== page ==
Director and executive chef Yogesh Datta of The Painted Heron, talks to Tandoori about his career and
Hiron Miah; serial restaurateur reflects on his 25 years in the industy
Movers and Shakers
Apr 2015 - by
Hiron Miah is a highly experienced restaurateur involved in many Indian and non-Indian restaurants. He talks to Tandoori about his time in the industry.
How long have been in the restaurant industry and what made you want to get into it?
I have been in the restaurant industry for over 25 years. Initially, it was on a part-time basis only. My brother and cousins were also in the industry. Gradually, I started to work full-time.
When you started out, what were the things that you felt were easy to handle and what were the difficult ones?
Due to my young age when I started working, people were very helpful. The staff became like my family. What I found difficult to deal with were the late nights and the long hours at the weekend along with the rowdy and drunk customers. Also, there were so many different curries, I had to recognise them by just looking at them plus I was away from my family whom I missed very much.
Does the restaurant business become easier as you go along or more difficult?
A bit of both really. It gets harder in terms of customer satisfaction because their expectations are much greater nowadays when it comes to wanting quality food, good service, and overall ambiance. In terms of the running of a business for me it has gotten easier. For instance, modern technology enables us to take orders on a handheld machine, which is connected to the kitchen and orders are printed out directly for the chef, Before such innovations, we would be taking orders on a pad and then hand them over to the chef explaining everything. Also, when I first started out, the owner would have to do everything himself, from purchasing the poultry to buying the spices etc. Whereas today there are so many different suppliers we can choose from and have everything delivered to us.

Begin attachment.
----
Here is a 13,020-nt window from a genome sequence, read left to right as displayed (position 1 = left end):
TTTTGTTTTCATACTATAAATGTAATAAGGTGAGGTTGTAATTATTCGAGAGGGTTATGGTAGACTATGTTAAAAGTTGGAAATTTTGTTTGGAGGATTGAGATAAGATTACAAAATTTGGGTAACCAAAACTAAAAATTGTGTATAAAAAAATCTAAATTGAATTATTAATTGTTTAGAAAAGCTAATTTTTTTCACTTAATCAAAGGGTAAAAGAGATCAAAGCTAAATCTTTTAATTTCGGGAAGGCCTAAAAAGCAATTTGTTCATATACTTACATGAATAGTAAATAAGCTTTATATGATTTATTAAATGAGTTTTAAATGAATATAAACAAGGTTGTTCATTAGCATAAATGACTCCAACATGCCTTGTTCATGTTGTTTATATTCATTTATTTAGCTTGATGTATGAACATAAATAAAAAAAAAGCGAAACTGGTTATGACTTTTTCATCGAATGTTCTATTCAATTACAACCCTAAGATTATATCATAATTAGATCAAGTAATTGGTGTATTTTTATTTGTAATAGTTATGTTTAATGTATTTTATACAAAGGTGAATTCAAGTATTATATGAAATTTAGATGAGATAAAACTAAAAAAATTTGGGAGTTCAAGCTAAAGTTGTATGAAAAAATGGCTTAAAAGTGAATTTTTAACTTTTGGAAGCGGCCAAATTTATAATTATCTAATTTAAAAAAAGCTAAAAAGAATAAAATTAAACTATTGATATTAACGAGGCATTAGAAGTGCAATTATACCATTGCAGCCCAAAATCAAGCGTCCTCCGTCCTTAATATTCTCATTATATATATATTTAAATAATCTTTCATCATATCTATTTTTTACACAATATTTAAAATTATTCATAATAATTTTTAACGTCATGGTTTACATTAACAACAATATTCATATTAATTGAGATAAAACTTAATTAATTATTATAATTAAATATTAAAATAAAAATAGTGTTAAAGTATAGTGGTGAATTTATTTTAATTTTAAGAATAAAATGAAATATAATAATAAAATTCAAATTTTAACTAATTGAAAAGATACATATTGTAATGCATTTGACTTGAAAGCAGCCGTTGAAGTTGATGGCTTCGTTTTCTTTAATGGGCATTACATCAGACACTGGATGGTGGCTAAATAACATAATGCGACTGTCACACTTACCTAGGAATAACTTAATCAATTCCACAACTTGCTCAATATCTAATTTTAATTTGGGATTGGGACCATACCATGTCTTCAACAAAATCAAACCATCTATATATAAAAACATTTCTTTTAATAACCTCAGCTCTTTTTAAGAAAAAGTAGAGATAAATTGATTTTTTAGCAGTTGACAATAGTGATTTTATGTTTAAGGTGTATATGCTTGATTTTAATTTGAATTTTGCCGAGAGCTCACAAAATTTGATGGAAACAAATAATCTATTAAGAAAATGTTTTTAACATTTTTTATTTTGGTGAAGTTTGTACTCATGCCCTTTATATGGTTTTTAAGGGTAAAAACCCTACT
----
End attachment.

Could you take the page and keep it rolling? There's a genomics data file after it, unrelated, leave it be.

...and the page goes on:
You are currently involved in a host of restaurants including the award-winning Papad and Neem Tree in Hertforshsire along with Muri, Smoky Joe’s and Mung. So what makes a good restaurateur and what makes bad restaurateur?
A good restaurateur is one who is innovative, creative and makes the customer his number one priority. He’s also someone who looks after his staff and has a high level of patience. A bad restaurateur is one who only thinks of the profits, takes advantage of his staff in difficult situations and disrespects them.
What do you like to eat and drink yourself?
I like trying new cuisines. Currently, my favourites are Peruvian, Vietnamese and of course, traditional home cooked food.
What are the aspects that you feel could make the Indian restaurant sector much better than it is and how can one implement them?
There needs to be a greater degree of professionalism and better staff training. We should also offer apprenticeship schemes to youngsters and motivate staff with incentives. Also, more restaurants need to be offering authentic traditional food and introduce more regional dishes.
Who are the people that have inspired you from the restaurant industry?
There have been several, but the key ones are Amin Ali of Red Fort fame, Namita and Camillia Panjabi of Masala World, the late Kal Dhaliwal of Shimla Pinks and the people who created the Jimmy Spices concept.
What advice would you give to someone wanting to become a restaurateur?
I would say, do your research, be passionate about the industry, have a solid team around you and pay attention to detail. Also, never give up!
How would you like to be remembered?
As a decent human being who helped others and was always there for family, friends and fellow restaurateurs.